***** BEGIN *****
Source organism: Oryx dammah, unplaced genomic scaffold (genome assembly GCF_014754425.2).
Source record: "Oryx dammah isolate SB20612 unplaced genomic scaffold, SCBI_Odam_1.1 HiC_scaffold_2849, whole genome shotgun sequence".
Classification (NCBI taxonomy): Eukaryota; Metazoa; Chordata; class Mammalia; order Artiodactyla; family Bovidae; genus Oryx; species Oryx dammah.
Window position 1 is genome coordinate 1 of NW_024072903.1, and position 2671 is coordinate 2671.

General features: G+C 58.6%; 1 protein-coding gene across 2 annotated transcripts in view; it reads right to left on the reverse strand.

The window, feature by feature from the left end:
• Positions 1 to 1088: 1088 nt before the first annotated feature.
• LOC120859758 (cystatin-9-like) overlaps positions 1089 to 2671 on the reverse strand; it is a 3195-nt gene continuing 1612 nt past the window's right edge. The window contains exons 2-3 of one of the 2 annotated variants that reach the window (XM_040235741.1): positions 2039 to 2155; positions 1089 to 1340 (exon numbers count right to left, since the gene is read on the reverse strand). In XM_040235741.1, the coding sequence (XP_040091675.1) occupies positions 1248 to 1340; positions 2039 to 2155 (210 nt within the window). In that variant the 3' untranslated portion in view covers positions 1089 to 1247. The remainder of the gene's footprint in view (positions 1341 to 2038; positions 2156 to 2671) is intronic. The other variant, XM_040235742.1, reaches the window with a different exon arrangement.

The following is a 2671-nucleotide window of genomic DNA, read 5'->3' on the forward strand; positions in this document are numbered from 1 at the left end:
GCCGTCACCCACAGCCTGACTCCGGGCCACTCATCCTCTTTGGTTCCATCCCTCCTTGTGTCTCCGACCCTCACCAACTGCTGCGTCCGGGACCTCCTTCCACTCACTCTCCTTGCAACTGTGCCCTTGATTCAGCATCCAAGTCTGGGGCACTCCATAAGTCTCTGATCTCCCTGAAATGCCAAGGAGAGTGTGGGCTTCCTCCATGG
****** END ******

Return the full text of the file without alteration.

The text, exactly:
Source organism: Oryx dammah, unplaced genomic scaffold (genome assembly GCF_014754425.2).
Source record: "Oryx dammah isolate SB20612 unplaced genomic scaffold, SCBI_Odam_1.1 HiC_scaffold_2849, whole genome shotgun sequence".
Classification (NCBI taxonomy): Eukaryota; Metazoa; Chordata; class Mammalia; order Artiodactyla; family Bovidae; genus Oryx; species Oryx dammah.
Window position 1 is genome coordinate 1 of NW_024072903.1, and position 2671 is coordinate 2671.

General features: G+C 58.6%; 1 protein-coding gene across 2 annotated transcripts in view; it reads right to left on the reverse strand.

The window, feature by feature from the left end:
• Positions 1 to 1088: 1088 nt before the first annotated feature.
• LOC120859758 (cystatin-9-like) overlaps positions 1089 to 2671 on the reverse strand; it is a 3195-nt gene continuing 1612 nt past the window's right edge. The window contains exons 2-3 of one of the 2 annotated variants that reach the window (XM_040235741.1): positions 2039 to 2155; positions 1089 to 1340 (exon numbers count right to left, since the gene is read on the reverse strand). In XM_040235741.1, the coding sequence (XP_040091675.1) occupies positions 1248 to 1340; positions 2039 to 2155 (210 nt within the window). In that variant the 3' untranslated portion in view covers positions 1089 to 1247. The remainder of the gene's footprint in view (positions 1341 to 2038; positions 2156 to 2671) is intronic. The other variant, XM_040235742.1, reaches the window with a different exon arrangement.

The following is a 2671-nucleotide window of genomic DNA, read 5'->3' on the forward strand; positions in this document are numbered from 1 at the left end:
GCCGTCACCCACAGCCTGACTCCGGGCCACTCATCCTCTTTGGTTCCATCCCTCCTTGTGTCTCCGACCCTCACCAACTGCTGCGTCCGGGACCTCCTTCCACTCACTCTCCTTGCAACTGTGCCCTTGATTCAGCATCCAAGTCTGGGGCACTCCATAAGTCTCTGATCTCCCTGAAATGCCAAGGAGAGTGTGGGCTTCCTCCATGG